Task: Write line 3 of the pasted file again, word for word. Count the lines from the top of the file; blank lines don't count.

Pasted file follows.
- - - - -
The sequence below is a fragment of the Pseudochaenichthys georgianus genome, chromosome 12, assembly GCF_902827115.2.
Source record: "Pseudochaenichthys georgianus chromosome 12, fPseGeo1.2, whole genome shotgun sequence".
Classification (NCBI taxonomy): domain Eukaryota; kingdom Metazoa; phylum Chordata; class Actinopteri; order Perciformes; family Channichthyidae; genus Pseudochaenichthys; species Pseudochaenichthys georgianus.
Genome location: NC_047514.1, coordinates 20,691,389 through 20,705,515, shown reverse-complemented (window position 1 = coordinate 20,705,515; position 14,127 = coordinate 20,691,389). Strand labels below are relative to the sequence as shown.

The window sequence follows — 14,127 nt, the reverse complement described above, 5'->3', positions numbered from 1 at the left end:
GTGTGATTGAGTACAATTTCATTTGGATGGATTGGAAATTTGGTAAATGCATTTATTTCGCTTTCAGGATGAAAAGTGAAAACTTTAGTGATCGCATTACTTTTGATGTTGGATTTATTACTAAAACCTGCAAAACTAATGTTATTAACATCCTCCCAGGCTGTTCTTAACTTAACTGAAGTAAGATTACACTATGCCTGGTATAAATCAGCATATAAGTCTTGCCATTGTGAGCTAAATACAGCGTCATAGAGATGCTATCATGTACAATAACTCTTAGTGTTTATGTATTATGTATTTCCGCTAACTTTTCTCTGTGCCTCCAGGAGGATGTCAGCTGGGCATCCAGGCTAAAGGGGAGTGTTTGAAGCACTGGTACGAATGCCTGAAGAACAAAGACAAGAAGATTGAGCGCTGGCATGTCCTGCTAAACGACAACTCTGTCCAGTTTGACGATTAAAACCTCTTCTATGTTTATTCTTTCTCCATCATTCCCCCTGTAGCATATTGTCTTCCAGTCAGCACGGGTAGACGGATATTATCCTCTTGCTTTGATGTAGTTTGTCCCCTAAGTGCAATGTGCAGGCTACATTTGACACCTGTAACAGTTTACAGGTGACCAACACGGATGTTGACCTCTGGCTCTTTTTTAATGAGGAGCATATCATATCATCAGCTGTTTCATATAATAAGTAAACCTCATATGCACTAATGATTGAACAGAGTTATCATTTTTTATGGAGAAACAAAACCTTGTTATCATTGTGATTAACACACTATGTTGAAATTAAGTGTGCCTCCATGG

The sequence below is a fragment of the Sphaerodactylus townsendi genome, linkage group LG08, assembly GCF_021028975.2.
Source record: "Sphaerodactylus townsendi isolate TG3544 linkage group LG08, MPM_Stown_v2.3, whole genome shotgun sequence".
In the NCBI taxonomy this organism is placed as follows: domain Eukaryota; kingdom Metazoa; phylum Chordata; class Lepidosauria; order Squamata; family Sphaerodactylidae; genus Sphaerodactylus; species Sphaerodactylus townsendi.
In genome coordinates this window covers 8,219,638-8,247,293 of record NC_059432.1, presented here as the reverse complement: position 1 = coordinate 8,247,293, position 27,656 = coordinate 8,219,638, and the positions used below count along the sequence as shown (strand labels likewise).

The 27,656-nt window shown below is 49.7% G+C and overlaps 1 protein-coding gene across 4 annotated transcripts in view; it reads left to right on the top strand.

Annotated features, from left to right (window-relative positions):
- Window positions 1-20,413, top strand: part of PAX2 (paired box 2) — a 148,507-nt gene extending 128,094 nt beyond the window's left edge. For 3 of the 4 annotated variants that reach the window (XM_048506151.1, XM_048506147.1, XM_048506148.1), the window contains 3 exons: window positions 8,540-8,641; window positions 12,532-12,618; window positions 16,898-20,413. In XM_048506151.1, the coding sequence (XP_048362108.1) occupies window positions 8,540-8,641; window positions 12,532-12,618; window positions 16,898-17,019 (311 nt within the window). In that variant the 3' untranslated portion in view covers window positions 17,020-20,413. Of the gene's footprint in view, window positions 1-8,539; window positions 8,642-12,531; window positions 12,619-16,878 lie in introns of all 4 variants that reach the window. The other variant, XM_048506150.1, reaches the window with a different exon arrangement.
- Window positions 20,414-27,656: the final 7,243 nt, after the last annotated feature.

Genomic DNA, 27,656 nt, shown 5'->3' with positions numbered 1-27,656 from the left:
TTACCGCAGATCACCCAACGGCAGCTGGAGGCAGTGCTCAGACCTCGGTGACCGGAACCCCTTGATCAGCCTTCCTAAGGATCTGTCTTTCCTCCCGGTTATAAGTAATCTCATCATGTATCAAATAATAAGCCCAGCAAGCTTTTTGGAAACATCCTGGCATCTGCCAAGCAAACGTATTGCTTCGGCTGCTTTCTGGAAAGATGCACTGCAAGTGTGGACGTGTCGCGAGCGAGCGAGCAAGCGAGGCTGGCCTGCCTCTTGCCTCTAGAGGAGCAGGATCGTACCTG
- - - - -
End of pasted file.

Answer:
Classification (NCBI taxonomy): domain Eukaryota; kingdom Metazoa; phylum Chordata; class Actinopteri; order Perciformes; family Channichthyidae; genus Pseudochaenichthys; species Pseudochaenichthys georgianus.